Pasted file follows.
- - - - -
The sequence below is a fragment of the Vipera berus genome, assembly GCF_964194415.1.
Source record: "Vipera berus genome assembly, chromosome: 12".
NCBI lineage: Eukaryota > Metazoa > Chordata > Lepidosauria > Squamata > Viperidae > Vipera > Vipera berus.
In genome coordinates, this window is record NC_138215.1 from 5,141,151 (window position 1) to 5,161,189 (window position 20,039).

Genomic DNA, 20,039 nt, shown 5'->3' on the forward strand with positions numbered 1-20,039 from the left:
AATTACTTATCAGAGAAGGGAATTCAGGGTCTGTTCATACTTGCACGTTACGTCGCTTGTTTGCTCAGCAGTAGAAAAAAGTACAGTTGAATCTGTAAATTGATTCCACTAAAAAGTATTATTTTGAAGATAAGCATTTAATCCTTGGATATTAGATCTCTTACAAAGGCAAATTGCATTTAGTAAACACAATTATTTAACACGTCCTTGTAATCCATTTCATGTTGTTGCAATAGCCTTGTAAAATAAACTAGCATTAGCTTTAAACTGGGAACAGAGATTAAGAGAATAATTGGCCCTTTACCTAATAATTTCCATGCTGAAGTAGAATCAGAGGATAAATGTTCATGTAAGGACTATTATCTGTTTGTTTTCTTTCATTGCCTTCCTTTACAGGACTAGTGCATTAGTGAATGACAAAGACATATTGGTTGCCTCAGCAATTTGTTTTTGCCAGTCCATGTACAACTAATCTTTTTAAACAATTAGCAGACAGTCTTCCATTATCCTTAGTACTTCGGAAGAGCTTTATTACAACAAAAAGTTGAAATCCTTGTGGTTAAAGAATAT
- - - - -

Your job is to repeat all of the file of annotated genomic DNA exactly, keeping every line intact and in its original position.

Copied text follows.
The sequence below is a fragment of the Vipera berus genome, assembly GCF_964194415.1.
Source record: "Vipera berus genome assembly, chromosome: 12".
NCBI lineage: Eukaryota > Metazoa > Chordata > Lepidosauria > Squamata > Viperidae > Vipera > Vipera berus.
In genome coordinates, this window is record NC_138215.1 from 5,141,151 (window position 1) to 5,161,189 (window position 20,039).

Genomic DNA, 20,039 nt, shown 5'->3' on the forward strand with positions numbered 1-20,039 from the left:
AATTACTTATCAGAGAAGGGAATTCAGGGTCTGTTCATACTTGCACGTTACGTCGCTTGTTTGCTCAGCAGTAGAAAAAAGTACAGTTGAATCTGTAAATTGATTCCACTAAAAAGTATTATTTTGAAGATAAGCATTTAATCCTTGGATATTAGATCTCTTACAAAGGCAAATTGCATTTAGTAAACACAATTATTTAACACGTCCTTGTAATCCATTTCATGTTGTTGCAATAGCCTTGTAAAATAAACTAGCATTAGCTTTAAACTGGGAACAGAGATTAAGAGAATAATTGGCCCTTTACCTAATAATTTCCATGCTGAAGTAGAATCAGAGGATAAATGTTCATGTAAGGACTATTATCTGTTTGTTTTCTTTCATTGCCTTCCTTTACAGGACTAGTGCATTAGTGAATGACAAAGACATATTGGTTGCCTCAGCAATTTGTTTTTGCCAGTCCATGTACAACTAATCTTTTTAAACAATTAGCAGACAGTCTTCCATTATCCTTAGTACTTCGGAAGAGCTTTATTACAACAAAAAGTTGAAATCCTTGTGGTTAAAGAATAT